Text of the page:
L-carnitine is an amino acid that has neurotrophic, neuroprotective, and neuromodulatory properties. It also has beneficial effects on memory and learning (Kohlstadt, 2012). L-carnitine is also important for fatty acid metabolism, and it is an important component of the cell membranes of the brain (Choi et al., 2018). Research on the use of L-carnitine in ADHD children has been inconclusive so far, but supplementation is free of side effects and can be worth trying. 

 Children affected by ADHD show lower than normal iron levels. This micromineral is important for regulating the brain’s dopamine-related activity. While more research is needed, a few small trials show “improvement on parent- but not teacher-rated ADHD behavior on iron versus placebo” (Kohlstadt, 2012).

 Another mineral important for neurotransmitter function is zinc. Zinc also plays a role in EFA’s synthesis, and zinc deficiency could diminish the treatment response to stimulant medications. Additionally, studies show that children with ADHD have lower zinc levels than children without ADHD.  A small study showed that supplementation with zinc was found to be beneficial in both parent- and teacher-rated behaviors (Kohlstadt, 2012). Zinc is found in organ meats, seafood, oysters, red meat, whole grains, and legumes (Office of Dietary Supplements – Zinc, 2021).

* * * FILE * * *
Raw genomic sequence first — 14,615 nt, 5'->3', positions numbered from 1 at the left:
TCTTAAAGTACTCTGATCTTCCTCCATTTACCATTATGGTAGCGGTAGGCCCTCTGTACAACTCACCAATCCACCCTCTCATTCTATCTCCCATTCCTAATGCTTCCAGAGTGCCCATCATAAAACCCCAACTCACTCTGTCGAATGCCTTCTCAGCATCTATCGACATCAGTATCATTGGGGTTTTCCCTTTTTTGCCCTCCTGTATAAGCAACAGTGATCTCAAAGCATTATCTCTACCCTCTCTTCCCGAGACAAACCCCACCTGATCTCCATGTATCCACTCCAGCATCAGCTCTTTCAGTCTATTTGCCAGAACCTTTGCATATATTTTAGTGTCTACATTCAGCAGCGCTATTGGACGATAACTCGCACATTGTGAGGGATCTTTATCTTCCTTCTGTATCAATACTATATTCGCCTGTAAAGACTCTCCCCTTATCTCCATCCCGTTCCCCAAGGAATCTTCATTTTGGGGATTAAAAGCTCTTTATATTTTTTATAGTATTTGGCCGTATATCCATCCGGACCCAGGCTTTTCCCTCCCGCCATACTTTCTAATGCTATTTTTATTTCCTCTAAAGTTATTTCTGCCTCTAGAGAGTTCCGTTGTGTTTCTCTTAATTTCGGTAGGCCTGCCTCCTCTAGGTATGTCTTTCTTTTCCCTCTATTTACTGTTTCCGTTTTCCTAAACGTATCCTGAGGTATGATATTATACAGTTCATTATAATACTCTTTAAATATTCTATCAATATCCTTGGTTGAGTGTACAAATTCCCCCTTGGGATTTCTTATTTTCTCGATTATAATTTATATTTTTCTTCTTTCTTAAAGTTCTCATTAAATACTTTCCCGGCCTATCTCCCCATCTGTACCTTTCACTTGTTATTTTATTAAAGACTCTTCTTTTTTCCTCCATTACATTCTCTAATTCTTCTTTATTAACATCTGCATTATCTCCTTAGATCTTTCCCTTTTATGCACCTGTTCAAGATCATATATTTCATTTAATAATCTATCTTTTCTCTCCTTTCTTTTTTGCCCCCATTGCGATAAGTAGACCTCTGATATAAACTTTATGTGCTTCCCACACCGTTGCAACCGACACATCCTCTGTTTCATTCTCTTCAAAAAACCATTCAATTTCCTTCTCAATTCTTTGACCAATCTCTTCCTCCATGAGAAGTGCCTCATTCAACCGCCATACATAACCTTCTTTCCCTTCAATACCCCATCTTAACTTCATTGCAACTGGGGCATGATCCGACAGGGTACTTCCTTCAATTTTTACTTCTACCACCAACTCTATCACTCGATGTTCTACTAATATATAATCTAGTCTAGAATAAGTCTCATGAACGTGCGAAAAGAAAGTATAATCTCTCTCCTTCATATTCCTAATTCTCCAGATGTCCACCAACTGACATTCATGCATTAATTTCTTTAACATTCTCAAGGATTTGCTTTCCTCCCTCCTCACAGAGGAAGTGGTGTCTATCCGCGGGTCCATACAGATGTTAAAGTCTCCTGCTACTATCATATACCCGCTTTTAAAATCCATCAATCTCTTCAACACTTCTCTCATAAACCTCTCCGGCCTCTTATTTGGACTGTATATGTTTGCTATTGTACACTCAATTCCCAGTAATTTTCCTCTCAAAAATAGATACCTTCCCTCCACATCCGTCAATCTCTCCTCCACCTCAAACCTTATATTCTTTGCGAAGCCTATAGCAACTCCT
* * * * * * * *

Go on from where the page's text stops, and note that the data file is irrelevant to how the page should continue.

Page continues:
Magnesium is important for fatty acid enzyme activity and the function of neurons. Studies show that children with ADHD suffer from magnesium deficiency and that supplementation of 200 mg/day for six months reduces hyperactivity. Adding pyridoxine to magnesium showed reduction in both hyperactivity and aggressive behavior while improving attention span (Kohlstadt, 2012).

Amino Acids & Nutritional Therapy When Treating ADHD

Lastly, as far as nutritional therapy is concerned, it is important to assess levels of amino acids. Amino acids are precursors for neurotransmitter synthesis. Imbalances in the dopaminergic and noradrenergic systems are involved in the manifestation of ADHD. Low serotonin levels are linked with aggressive and impulsive behavior. Although more research is needed, we know that high levels of glutamate release can exacerbate ADHD symptoms and that children affected by ADHD have lower urinary beta-phenylethylamine. While there is currently no research linking GABA abnormalities to ADHD, we know that GABA is an important neurotransmitter for reducing anxiety, and ADHD children suffering from anxiety disorder could benefit from supplementing with GABA (Kohlstadt, 2012). In my practice, I use the Organic Acid Test (OAT) to assess the amino acid status of clients affected by ADHD.